Life as a Volunteer prepared alumnae for “The Toughest Job You’ll Ever Love”
When Erin Schwie Langston graduated from the University of Tennessee in 2000, she didn’t start working at an entry-level job or jump into graduate school. But she did put her international studies coursework to good use—with the Peace Corps.
Always independent, Langston said, “It wasn’t very surprising to my family and friends that I made that decision [to join the Peace Corps] and followed through with it.”
Langston began the application process during her junior year at UT, interviewed the fall of her senior year, and was ultimately offered her choice of two potential assignments: water sanitation in Morocco or public health education in Honduras.
“I had already studied French and wanted to learn Spanish,” Langston said. She chose Honduras.
UT alumna Leah Dove (‘06) chose Costa Rica for her service in the Peace Corps—or, rather, Costa Rica chose her.
“The application process is long,” Dove said, “but the reason is because the Peace Corps is being thorough. They want to place you somewhere that you are meant to be.” Dove just began her two-year Peace Corps term of service in 2009, but she already feels like she belongs in Costa Rica.
“So far, my Peace Corps experience has been awesome!” she said. Dove said she has surprised and impressed herself by learning Spanish quickly, and she’s beginning to embrace the Costa Rican culture of pura vida, or “pure life.”
“Costa Ricans are such happy-go-lucky people, always positive and ready with a smile!” Dove said. “The attitude of this country is tranquilo… No one is stressed; no one is worried. It’s a very calm and happy place to live. The locals in my town have really taught me a lot about that.”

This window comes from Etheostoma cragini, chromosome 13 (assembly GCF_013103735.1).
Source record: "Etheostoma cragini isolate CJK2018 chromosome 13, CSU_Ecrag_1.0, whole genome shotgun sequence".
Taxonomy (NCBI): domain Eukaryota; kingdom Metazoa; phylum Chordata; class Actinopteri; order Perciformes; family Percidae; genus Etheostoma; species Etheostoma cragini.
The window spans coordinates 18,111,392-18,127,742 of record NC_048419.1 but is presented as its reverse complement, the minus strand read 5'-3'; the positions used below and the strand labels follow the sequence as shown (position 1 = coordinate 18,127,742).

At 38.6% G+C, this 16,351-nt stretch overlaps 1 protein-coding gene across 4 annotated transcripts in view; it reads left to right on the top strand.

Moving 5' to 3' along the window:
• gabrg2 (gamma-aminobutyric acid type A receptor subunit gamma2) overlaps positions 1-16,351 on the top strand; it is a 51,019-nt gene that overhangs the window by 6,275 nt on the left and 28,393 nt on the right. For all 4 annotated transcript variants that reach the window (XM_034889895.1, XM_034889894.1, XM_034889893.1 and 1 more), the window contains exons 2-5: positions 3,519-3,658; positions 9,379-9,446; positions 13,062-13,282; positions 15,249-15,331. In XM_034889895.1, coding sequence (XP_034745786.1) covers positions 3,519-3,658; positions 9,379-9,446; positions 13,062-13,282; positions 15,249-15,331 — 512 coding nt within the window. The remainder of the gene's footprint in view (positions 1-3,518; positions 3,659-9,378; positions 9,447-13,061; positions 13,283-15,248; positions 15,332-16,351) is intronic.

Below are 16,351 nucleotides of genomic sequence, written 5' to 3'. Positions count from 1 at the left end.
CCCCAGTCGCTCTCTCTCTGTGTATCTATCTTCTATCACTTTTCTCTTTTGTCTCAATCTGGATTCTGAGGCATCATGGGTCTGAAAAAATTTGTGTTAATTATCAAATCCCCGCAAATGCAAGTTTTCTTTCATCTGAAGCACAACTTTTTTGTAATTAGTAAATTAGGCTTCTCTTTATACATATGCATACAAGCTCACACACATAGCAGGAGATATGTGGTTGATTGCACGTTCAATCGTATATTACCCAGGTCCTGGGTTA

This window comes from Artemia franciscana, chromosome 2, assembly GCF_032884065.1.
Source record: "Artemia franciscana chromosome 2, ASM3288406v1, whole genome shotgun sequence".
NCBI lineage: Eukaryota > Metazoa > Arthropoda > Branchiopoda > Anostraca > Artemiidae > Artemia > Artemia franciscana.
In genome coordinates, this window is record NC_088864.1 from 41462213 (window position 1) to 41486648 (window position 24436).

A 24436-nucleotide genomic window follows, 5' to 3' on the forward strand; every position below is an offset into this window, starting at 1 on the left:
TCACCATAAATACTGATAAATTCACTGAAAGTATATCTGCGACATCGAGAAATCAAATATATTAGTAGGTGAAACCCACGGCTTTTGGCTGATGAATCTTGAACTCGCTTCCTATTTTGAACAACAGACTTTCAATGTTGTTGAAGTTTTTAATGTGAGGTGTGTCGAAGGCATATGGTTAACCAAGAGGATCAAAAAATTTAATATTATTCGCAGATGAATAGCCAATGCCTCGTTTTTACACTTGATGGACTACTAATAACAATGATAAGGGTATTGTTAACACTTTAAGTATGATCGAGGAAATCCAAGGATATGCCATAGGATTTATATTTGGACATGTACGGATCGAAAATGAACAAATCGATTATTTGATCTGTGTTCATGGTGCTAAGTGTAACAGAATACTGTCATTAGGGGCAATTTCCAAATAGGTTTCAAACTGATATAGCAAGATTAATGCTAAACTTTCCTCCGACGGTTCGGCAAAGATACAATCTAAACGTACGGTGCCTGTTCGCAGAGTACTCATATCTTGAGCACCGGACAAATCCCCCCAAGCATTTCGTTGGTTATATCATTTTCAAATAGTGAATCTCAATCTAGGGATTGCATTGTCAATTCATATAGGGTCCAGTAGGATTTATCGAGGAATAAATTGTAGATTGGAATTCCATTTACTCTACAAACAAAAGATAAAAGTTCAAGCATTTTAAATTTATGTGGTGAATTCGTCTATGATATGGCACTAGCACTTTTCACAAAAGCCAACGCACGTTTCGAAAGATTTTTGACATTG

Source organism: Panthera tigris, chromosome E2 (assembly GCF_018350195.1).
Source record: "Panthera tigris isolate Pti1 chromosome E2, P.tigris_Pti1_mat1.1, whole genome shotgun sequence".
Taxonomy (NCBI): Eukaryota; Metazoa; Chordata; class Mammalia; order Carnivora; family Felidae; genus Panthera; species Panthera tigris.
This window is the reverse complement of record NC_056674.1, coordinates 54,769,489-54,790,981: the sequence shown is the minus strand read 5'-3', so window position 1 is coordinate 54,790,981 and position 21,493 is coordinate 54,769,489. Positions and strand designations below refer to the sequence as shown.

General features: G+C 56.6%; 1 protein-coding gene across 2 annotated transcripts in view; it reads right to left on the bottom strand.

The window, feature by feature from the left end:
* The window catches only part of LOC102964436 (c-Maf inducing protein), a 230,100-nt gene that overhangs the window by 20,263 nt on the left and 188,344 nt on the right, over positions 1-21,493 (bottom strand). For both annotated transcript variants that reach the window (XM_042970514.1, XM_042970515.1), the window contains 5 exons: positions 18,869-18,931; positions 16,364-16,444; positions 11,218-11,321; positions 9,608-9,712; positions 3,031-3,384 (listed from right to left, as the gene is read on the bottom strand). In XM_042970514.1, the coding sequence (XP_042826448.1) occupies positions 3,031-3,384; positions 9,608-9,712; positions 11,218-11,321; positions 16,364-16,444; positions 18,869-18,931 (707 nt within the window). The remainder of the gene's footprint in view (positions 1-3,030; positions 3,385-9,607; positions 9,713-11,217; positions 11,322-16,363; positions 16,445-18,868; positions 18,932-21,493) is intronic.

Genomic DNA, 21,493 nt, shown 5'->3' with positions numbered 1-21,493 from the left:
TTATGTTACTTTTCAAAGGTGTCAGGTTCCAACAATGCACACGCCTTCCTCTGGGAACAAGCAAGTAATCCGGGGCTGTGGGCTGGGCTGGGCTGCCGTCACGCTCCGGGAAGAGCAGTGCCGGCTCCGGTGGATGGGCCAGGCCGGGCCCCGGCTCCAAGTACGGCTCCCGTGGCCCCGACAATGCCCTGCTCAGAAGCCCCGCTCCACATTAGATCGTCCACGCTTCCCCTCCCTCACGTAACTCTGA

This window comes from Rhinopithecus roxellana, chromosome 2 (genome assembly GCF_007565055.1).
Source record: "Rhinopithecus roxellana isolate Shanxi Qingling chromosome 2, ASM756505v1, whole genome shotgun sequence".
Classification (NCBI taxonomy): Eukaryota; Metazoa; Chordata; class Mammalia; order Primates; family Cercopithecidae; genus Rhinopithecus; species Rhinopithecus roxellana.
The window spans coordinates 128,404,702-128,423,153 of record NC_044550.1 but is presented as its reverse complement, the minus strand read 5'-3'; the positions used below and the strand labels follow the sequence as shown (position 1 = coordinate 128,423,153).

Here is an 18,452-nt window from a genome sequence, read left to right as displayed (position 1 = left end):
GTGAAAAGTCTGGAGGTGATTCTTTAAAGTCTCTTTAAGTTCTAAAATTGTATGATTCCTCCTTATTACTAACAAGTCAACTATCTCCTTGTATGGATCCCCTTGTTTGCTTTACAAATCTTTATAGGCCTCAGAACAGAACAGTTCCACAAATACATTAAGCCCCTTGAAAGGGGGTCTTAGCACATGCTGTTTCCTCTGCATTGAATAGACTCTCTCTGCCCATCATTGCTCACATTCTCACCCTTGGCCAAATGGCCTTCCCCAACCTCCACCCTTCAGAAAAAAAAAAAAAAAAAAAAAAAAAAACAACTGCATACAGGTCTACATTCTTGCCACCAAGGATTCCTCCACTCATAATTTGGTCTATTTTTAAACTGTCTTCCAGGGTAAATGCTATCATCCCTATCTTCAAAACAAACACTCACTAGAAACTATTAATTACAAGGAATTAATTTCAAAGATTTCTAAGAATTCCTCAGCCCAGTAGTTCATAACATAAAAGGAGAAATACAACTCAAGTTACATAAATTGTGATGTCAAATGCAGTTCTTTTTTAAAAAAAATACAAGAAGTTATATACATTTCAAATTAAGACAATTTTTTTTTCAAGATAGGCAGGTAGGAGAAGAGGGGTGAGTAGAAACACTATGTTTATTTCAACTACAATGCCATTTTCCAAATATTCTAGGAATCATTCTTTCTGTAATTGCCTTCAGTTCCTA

That’s an important point: that the “teaching” in the Peace Corps goes both ways. While in Honduras, Langston focused on teaching public health—“basic public health,” she said, “things like boiling water.” She also took on other projects, though, like a literacy program and youth development, particularly with girls and young women. “There’s still a strong machismo culture,” Langston explained. “I formed a girls leadership club to foster self-esteem and leadership, to open their eyes to what they could do.”
Dove has been helping teach English classes at the local high school in Piedades Sur, Costa Rica, and she has offered free English classes to others in the community. Her official title is “micro-enterprise advisor,” and she’s helping people with their small businesses. “For example, I’m helping a man who has his own little shampoo business. He makes shampoo from plants in his garden, and I’m helping him create labels for the containers for better marketing,” she explained. Dove has plans eventually to start a recycling program and a Girl Scout troop as well.
Though service in the Peace Corps is overwhelmingly beneficial and rewarding, it can also be just plain overwhelming.
“It’s not easy being a 22-year-old girl, dropped in middle of a foreign community,” Langston said. “And you’re the only one around, and you have to figure out where to live, what to eat, how to make a call if you get access to a phone…”
But Langston said, if she had it to do over again, she would in a heartbeat. In fact, she and her husband, Bill (‘00), have even discussed the possibility of applying for an assignment together down the road, after retirement.
“Going to college at Tennessee—we’re the Volunteers!” said Langston. “So volunteering and giving back, that’s such an integral part of life.
“The motto of the Peace Corps is ‘the toughest job you’ll ever love,’ and it’s true,” she continued. “Nine years removed, there are still a lot of lessons that I’m figuring out from that time. I learned a lot about myself, that I’m a passionate person. And about standing up for what I believe in, and helping those who don’t have their own voice. I learned a lot about my independence and what I’m capable of.”
Langston is one of approximately 470 UT alumni who are returned Peace Corps Volunteers, and Dove is among approximately 30 UT alumni who are current Peace Corps Volunteers. UT Knoxville is the No. 1 school in Tennessee—as well as the No. 4 school in the Southeast and No. 98 school in the nation—for producing Peace Corps Volunteers.
To learn more about the Peace Corps, visit www.peacecorps.gov, or contact the Peace Corps Office in UT’s Center for International Education at 865-974-3177.
—Leigh Powell and Rebekah Winkler